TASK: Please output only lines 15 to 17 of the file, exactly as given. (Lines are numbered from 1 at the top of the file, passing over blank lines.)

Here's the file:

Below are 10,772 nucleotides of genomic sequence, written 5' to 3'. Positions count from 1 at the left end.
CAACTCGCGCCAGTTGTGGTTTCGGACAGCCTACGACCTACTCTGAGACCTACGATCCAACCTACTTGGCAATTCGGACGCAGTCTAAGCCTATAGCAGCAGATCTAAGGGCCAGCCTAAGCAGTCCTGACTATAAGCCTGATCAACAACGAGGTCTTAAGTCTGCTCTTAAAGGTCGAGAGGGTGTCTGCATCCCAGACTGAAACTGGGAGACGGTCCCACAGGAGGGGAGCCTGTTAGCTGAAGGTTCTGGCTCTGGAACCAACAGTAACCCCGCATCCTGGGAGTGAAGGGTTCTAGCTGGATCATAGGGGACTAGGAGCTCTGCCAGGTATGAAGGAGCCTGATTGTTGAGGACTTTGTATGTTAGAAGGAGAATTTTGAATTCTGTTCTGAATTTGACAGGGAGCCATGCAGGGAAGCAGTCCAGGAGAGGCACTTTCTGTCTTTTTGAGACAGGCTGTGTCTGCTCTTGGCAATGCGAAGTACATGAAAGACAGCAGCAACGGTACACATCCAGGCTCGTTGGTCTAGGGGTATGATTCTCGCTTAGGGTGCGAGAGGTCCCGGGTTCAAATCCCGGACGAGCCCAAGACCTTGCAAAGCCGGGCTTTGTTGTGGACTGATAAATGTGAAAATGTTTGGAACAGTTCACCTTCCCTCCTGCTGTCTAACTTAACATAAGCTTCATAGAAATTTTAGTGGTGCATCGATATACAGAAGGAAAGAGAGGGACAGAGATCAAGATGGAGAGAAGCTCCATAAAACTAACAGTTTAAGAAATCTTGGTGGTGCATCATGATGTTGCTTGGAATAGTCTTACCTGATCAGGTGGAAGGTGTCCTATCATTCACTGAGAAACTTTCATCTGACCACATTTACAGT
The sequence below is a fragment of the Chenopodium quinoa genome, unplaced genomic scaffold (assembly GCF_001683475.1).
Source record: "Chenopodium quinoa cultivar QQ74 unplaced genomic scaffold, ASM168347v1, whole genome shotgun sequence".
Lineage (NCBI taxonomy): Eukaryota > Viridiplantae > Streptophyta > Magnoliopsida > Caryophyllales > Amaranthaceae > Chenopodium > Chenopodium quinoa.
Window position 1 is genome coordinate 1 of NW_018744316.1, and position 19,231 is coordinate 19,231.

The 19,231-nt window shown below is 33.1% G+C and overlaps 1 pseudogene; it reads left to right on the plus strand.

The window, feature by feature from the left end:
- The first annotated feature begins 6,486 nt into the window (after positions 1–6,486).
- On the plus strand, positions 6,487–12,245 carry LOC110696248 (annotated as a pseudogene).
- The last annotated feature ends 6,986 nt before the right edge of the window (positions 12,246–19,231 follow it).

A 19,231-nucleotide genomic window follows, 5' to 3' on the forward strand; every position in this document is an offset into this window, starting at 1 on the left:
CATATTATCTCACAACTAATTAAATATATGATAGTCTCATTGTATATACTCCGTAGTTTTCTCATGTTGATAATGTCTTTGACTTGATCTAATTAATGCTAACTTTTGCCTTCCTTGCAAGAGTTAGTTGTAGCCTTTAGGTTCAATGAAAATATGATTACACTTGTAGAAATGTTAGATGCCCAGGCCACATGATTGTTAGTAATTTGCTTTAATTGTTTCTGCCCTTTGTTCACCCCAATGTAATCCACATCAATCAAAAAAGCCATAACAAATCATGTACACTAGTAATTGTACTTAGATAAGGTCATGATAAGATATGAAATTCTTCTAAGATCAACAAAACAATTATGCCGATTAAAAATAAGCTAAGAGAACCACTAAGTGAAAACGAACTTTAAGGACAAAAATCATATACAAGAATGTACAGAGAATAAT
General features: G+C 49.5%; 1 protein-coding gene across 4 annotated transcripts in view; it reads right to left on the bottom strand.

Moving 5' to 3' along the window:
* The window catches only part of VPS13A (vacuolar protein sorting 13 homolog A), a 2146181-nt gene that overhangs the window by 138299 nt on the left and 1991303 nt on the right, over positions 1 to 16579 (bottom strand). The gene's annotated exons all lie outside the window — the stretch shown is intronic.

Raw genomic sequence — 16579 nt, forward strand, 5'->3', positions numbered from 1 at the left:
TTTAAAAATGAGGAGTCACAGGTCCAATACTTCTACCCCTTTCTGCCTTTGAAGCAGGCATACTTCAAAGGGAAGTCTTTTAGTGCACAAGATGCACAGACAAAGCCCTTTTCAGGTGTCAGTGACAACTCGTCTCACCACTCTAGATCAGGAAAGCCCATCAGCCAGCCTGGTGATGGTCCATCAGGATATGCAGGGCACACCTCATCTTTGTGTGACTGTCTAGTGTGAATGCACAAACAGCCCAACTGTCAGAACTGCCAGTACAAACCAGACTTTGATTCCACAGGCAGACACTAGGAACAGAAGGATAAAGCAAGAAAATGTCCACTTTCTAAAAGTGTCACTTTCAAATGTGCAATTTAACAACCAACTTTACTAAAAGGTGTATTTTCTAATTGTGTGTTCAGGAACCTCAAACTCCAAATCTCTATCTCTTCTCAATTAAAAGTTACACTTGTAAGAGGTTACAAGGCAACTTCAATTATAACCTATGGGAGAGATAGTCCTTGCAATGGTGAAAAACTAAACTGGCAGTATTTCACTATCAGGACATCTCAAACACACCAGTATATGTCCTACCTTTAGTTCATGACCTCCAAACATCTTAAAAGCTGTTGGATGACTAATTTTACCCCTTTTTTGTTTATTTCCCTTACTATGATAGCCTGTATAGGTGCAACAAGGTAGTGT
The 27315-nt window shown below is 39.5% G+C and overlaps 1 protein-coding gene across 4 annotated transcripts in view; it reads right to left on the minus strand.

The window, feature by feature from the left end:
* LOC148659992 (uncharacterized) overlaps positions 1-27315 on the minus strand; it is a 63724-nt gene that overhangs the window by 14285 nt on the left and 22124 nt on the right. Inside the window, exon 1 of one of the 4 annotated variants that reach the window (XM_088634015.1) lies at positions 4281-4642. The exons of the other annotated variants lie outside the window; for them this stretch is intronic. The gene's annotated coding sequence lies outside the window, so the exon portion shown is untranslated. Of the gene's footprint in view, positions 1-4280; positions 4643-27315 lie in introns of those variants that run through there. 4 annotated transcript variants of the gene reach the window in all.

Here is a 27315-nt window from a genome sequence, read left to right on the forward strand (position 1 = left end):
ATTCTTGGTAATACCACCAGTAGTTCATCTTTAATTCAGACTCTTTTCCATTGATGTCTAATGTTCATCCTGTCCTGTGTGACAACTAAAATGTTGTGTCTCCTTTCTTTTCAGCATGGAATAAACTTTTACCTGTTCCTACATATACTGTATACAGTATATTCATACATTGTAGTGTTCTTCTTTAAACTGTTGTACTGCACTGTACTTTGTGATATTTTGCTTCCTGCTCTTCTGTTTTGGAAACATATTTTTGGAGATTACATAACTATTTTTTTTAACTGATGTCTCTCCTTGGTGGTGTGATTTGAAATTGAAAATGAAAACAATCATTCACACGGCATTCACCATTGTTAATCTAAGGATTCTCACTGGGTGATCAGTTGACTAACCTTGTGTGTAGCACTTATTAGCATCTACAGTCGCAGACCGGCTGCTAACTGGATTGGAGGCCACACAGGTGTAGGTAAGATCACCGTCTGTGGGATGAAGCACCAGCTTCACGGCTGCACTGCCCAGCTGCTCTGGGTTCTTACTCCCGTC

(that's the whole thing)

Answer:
Moving 5' to 3' along the window:
* The window catches only part of VPS13A (vacuolar protein sorting 13 homolog A), a 2146181-nt gene that overhangs the window by 138299 nt on the left and 1991303 nt on the right, over positions 1 to 16579 (bottom strand). The gene's annotated exons all lie outside the window — the stretch shown is intronic.

Raw genomic sequence — 16579 nt, forward strand, 5'->3', positions numbered from 1 at the left: